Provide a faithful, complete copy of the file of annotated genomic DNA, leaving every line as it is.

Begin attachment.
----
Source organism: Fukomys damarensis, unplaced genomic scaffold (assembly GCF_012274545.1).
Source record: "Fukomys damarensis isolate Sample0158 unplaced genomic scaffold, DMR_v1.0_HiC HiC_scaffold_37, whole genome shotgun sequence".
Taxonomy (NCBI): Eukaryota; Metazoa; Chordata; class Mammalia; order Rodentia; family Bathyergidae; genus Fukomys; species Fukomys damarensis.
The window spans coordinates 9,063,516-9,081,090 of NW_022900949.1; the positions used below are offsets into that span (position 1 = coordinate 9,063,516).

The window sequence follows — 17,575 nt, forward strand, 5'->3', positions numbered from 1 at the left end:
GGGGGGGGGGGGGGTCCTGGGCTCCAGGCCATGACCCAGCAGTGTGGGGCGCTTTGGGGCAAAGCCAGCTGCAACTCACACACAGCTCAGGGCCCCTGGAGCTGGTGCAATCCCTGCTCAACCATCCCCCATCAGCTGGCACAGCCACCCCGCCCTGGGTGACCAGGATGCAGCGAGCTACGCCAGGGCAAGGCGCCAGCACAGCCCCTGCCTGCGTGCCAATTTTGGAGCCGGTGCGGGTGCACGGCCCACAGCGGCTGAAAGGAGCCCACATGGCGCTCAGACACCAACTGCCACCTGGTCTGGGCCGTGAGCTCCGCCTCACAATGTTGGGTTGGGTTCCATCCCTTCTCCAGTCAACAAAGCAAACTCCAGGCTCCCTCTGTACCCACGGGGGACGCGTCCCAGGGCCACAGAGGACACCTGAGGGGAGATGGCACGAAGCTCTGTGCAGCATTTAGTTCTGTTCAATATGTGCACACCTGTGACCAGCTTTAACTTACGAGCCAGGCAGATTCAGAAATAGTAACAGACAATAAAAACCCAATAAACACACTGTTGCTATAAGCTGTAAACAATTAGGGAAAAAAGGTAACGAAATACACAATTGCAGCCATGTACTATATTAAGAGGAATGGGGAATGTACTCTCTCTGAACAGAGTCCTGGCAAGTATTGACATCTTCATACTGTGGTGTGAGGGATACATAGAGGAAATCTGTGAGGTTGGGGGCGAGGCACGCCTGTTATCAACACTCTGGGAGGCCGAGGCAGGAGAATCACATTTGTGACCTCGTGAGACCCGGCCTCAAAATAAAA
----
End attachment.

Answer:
Source organism: Fukomys damarensis, unplaced genomic scaffold (assembly GCF_012274545.1).
Source record: "Fukomys damarensis isolate Sample0158 unplaced genomic scaffold, DMR_v1.0_HiC HiC_scaffold_37, whole genome shotgun sequence".
Taxonomy (NCBI): Eukaryota; Metazoa; Chordata; class Mammalia; order Rodentia; family Bathyergidae; genus Fukomys; species Fukomys damarensis.
The window spans coordinates 9,063,516-9,081,090 of NW_022900949.1; the positions used below are offsets into that span (position 1 = coordinate 9,063,516).

The window sequence follows — 17,575 nt, forward strand, 5'->3', positions numbered from 1 at the left end:
GGGGGGGGGGGGGGTCCTGGGCTCCAGGCCATGACCCAGCAGTGTGGGGCGCTTTGGGGCAAAGCCAGCTGCAACTCACACACAGCTCAGGGCCCCTGGAGCTGGTGCAATCCCTGCTCAACCATCCCCCATCAGCTGGCACAGCCACCCCGCCCTGGGTGACCAGGATGCAGCGAGCTACGCCAGGGCAAGGCGCCAGCACAGCCCCTGCCTGCGTGCCAATTTTGGAGCCGGTGCGGGTGCACGGCCCACAGCGGCTGAAAGGAGCCCACATGGCGCTCAGACACCAACTGCCACCTGGTCTGGGCCGTGAGCTCCGCCTCACAATGTTGGGTTGGGTTCCATCCCTTCTCCAGTCAACAAAGCAAACTCCAGGCTCCCTCTGTACCCACGGGGGACGCGTCCCAGGGCCACAGAGGACACCTGAGGGGAGATGGCACGAAGCTCTGTGCAGCATTTAGTTCTGTTCAATATGTGCACACCTGTGACCAGCTTTAACTTACGAGCCAGGCAGATTCAGAAATAGTAACAGACAATAAAAACCCAATAAACACACTGTTGCTATAAGCTGTAAACAATTAGGGAAAAAAGGTAACGAAATACACAATTGCAGCCATGTACTATATTAAGAGGAATGGGGAATGTACTCTCTCTGAACAGAGTCCTGGCAAGTATTGACATCTTCATACTGTGGTGTGAGGGATACATAGAGGAAATCTGTGAGGTTGGGGGCGAGGCACGCCTGTTATCAACACTCTGGGAGGCCGAGGCAGGAGAATCACATTTGTGACCTCGTGAGACCCGGCCTCAAAATAAAA